Source: Australian and NZ Property Journal September 2013 Innovative funding methods are finding their way into all kinds of projects from the arts (music albums, book publishing, to community projects – parks, child care centres and gyms.) In Rotterdam, Holland, separated by a railway line and a motorway and faced with government inaction, a group of the city’s residents banded together to co-fund a wooden pedestrian walkway. International examples of crowdfunded local projects guide the way to a potential revolution in investment and development. Also known as peer-to-peer or P2P, crowd-funding is essentially about using the internet to raise funds from many people to support a specific project or business idea. Australian crowd-funding websites include Pozible (funding mainly artistic projects) and Sproutback. Crowdfunding involves potentially millions of investors contributing small amounts of money, as little as AU$1, to fund the development of products or services. It is effective because in theory it’s easy to set up, has low compliance and reporting requirements and requires only pocket change on the part of the investor. Many of the entrepreneurs that use crowdfunding would otherwise struggle to raise necessary capital, with banks and traditional investors finding their start-ups too risky or too small. In spite of the potential of crowdfunding Australia is lagging behind other countries as regulation is not geared to this sort of investment yet because of limits within existing financial regulations. (New Zealand, US, Canada, Italy and France have already re-drafted their legistlation to allow crowdfunding to flourish). Recognising a growing interest in crowdfunding, ASIC issued a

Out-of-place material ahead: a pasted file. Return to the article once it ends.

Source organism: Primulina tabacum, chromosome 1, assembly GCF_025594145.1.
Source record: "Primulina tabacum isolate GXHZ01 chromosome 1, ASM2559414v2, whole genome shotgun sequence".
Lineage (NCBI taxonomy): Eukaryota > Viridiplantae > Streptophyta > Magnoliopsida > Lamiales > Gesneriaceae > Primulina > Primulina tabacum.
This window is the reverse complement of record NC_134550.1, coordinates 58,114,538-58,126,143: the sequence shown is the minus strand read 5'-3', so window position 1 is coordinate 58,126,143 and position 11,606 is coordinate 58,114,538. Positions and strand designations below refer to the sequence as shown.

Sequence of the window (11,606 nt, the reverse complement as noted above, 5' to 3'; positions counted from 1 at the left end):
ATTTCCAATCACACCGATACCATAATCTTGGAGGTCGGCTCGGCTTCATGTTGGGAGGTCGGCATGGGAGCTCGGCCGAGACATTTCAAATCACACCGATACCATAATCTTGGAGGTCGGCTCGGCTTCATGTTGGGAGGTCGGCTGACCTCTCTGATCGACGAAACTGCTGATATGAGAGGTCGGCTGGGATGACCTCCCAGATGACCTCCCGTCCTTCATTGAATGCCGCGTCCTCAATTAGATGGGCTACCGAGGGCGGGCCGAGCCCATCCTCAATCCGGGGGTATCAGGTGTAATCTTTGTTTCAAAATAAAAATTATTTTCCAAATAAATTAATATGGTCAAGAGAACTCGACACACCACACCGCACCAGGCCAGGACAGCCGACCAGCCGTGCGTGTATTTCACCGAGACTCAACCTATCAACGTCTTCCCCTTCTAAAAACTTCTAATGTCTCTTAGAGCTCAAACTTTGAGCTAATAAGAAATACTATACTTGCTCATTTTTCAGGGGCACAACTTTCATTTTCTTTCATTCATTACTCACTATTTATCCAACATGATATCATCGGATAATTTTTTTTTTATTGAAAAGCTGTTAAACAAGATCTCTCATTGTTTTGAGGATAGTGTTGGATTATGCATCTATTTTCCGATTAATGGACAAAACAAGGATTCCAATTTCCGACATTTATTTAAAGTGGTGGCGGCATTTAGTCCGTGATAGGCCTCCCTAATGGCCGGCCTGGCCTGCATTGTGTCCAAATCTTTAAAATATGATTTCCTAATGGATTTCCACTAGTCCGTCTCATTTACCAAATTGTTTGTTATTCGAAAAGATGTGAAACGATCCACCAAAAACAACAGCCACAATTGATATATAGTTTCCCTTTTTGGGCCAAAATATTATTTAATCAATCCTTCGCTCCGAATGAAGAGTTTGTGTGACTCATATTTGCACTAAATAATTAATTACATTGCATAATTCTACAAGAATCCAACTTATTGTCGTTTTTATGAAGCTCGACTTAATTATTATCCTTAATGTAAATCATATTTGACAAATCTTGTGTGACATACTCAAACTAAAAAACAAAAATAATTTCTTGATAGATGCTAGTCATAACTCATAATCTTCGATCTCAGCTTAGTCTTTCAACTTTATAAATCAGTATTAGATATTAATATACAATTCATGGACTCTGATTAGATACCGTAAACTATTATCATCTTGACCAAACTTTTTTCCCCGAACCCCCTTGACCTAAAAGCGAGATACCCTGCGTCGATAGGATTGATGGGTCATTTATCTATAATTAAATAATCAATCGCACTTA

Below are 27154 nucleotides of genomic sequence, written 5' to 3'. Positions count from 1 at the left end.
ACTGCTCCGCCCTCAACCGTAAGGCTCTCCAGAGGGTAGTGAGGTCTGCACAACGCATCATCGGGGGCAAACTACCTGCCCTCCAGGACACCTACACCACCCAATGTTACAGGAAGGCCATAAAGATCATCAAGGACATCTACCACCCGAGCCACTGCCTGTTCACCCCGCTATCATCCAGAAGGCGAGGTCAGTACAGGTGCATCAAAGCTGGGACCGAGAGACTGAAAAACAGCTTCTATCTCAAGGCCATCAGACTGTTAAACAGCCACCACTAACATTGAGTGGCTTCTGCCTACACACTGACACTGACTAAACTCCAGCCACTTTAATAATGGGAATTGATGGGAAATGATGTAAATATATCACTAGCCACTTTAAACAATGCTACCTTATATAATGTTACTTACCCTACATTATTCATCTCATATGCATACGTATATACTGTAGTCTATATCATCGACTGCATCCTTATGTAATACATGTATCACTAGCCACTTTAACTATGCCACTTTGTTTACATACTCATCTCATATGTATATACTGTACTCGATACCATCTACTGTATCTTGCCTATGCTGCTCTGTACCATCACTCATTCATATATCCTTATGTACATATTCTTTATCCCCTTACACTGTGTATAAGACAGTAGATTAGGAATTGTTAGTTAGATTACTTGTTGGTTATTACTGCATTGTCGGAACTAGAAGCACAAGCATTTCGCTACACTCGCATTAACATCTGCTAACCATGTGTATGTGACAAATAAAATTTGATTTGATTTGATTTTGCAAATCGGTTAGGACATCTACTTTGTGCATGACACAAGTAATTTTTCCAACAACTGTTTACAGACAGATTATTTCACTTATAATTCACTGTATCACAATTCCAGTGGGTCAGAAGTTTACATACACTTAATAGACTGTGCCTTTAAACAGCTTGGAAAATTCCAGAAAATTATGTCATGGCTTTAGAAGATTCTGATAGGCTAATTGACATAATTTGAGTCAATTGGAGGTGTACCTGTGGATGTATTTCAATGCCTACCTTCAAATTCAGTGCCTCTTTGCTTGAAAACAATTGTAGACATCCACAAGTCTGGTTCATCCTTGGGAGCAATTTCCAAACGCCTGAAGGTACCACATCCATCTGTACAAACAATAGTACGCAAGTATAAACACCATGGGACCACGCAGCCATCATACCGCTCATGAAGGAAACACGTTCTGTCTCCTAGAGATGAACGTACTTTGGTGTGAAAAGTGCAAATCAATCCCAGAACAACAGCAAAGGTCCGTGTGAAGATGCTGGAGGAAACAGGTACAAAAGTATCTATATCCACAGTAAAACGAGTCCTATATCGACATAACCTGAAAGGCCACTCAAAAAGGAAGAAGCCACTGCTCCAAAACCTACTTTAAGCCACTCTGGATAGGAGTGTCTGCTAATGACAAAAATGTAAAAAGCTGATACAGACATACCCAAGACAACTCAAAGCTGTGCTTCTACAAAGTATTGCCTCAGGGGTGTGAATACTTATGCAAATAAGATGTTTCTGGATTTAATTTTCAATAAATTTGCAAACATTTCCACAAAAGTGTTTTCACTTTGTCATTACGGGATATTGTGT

guidance aimed at better informing the market of its position in August 2012. In June2013 former communications minister Stephen Conroy announced that the government would undertake a review to determine a ‘best practice framework for crowdsourced equity funding’ with a report due soon in April 2014.

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